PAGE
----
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PSA Screening Saves Lives

The European Randomized Study of Screening for Prostate Cancer (ERSPC) was started more than 20 years ago and included more than 180, 000 men, only half of whom underwent regular PSA testing. Results from 11 years of  follow-up were published in the New England Journal of Medicine in 2012 and showed that PSA screening prevented one death from prostate cancer for every 1, 000 men screened over a decade. 

An abstract presented at the 29th Congress of the European Association of Urology on April 15, 2014 presented updated results after 13 years of follow-up. For the first time the trial demonstrated PSA screening of men between 50 to 74 years of age significantly reduced prostate cancer metastases and mortality. Prostate cancer mortality was reduced 50% in men who started screening before age 60 and 20% in men who started PSA screening after age 60.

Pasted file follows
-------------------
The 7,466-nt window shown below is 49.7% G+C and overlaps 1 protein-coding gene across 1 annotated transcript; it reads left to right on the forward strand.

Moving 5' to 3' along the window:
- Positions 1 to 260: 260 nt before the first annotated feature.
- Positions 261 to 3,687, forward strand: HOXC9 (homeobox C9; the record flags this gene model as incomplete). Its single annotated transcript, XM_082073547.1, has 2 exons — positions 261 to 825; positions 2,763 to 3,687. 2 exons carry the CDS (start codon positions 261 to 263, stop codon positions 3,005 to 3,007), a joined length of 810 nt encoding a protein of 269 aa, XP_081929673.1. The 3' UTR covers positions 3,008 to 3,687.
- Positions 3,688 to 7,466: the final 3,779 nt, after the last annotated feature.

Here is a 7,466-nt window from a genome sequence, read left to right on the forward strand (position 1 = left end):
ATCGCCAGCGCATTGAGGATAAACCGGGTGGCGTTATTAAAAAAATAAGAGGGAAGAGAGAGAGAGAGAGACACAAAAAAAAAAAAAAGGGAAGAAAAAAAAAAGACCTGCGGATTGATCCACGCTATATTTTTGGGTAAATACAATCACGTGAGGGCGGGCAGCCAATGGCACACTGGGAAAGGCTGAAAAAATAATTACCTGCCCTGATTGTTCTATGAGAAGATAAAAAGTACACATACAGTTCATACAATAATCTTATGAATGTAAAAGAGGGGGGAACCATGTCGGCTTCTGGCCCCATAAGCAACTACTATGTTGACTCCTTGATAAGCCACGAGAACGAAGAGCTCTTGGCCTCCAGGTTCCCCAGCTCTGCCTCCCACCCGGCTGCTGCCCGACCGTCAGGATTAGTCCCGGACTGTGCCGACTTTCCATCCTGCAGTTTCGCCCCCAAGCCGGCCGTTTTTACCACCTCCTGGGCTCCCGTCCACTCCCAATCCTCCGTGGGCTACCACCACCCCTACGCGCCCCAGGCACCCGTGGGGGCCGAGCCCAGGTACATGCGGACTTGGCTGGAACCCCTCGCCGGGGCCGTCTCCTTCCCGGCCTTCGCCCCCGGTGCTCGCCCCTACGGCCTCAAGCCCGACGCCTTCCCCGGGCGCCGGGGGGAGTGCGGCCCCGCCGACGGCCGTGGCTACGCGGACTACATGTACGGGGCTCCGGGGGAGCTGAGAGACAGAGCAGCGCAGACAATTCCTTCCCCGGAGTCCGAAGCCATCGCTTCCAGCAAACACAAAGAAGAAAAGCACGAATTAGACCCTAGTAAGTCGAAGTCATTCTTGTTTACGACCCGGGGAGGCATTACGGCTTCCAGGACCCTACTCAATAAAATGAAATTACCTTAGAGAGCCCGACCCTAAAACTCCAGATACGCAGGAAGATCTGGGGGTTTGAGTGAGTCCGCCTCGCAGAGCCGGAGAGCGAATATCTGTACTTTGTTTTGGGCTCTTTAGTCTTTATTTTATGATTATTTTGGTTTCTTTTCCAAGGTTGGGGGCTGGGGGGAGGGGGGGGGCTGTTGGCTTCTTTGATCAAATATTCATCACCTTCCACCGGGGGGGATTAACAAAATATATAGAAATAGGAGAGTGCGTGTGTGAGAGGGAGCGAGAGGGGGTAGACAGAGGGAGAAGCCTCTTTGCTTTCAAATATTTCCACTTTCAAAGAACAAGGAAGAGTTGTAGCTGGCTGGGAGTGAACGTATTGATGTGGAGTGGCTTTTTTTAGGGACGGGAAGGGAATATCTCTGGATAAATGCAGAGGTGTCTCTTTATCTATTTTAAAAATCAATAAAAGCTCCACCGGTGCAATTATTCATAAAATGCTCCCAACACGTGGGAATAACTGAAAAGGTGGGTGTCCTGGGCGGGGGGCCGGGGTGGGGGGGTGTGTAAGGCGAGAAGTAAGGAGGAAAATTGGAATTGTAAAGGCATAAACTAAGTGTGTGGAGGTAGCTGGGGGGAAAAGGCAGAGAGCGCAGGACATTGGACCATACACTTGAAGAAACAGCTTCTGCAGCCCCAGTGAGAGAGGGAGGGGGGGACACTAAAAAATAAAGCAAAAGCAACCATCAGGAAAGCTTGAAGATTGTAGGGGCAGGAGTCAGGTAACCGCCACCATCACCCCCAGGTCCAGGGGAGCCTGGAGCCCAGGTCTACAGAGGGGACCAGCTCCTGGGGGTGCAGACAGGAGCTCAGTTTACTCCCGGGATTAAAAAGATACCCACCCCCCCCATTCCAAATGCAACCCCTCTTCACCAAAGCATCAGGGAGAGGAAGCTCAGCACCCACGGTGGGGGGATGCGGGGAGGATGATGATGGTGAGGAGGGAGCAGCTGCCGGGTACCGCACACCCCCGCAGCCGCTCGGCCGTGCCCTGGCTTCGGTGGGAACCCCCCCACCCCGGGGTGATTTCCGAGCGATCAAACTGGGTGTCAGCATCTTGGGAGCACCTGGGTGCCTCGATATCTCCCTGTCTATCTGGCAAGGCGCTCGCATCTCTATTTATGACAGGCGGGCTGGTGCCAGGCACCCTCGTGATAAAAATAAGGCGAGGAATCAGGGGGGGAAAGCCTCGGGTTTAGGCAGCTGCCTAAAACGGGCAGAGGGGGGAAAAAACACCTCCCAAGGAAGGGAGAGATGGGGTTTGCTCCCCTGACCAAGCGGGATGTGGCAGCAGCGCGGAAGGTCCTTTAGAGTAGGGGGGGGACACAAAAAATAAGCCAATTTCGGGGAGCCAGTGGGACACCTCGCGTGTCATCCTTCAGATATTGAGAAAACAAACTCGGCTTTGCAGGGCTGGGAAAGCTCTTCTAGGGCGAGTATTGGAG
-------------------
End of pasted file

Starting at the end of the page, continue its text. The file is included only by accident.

The number of men needed to invite for screening to prevent 1 prostate cancer death is now estimated to be 781. The number needed to diagnose to prevent 1 death is 27.

The incidence of prostate cancer was increased 57% in the screening group compared with the control group. This updated report verifies that the biggest risk of prostate cancer screening is potential harm associated with overdiagnosis and overtreatment.

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